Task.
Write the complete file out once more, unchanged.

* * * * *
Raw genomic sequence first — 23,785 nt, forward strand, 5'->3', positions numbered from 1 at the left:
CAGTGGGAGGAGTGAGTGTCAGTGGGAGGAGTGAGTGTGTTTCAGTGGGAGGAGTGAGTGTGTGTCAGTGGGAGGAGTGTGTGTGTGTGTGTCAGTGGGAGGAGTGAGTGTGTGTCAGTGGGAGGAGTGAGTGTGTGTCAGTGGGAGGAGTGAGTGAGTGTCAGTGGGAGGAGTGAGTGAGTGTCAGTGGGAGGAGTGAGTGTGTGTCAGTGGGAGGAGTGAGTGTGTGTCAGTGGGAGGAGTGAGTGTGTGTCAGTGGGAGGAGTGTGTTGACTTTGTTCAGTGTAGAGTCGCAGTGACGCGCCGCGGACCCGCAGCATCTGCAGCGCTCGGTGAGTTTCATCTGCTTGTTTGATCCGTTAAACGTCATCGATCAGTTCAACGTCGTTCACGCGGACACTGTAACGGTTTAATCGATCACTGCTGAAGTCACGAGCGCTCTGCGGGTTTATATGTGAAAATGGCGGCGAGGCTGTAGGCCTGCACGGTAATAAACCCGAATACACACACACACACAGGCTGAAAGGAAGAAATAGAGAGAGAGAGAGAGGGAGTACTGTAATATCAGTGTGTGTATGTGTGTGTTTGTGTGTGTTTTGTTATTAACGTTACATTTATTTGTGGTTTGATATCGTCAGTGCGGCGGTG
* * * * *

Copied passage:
Raw genomic sequence first — 23,785 nt, forward strand, 5'->3', positions numbered from 1 at the left:
CAGTGGGAGGAGTGAGTGTCAGTGGGAGGAGTGAGTGTGTTTCAGTGGGAGGAGTGAGTGTGTGTCAGTGGGAGGAGTGTGTGTGTGTGTGTCAGTGGGAGGAGTGAGTGTGTGTCAGTGGGAGGAGTGAGTGTGTGTCAGTGGGAGGAGTGAGTGAGTGTCAGTGGGAGGAGTGAGTGAGTGTCAGTGGGAGGAGTGAGTGTGTGTCAGTGGGAGGAGTGAGTGTGTGTCAGTGGGAGGAGTGAGTGTGTGTCAGTGGGAGGAGTGTGTTGACTTTGTTCAGTGTAGAGTCGCAGTGACGCGCCGCGGACCCGCAGCATCTGCAGCGCTCGGTGAGTTTCATCTGCTTGTTTGATCCGTTAAACGTCATCGATCAGTTCAACGTCGTTCACGCGGACACTGTAACGGTTTAATCGATCACTGCTGAAGTCACGAGCGCTCTGCGGGTTTATATGTGAAAATGGCGGCGAGGCTGTAGGCCTGCACGGTAATAAACCCGAATACACACACACACACAGGCTGAAAGGAAGAAATAGAGAGAGAGAGAGAGGGAGTACTGTAATATCAGTGTGTGTATGTGTGTGTTTGTGTGTGTTTTGTTATTAACGTTACATTTATTTGTGGTTTGATATCGTCAGTGCGGCGGTG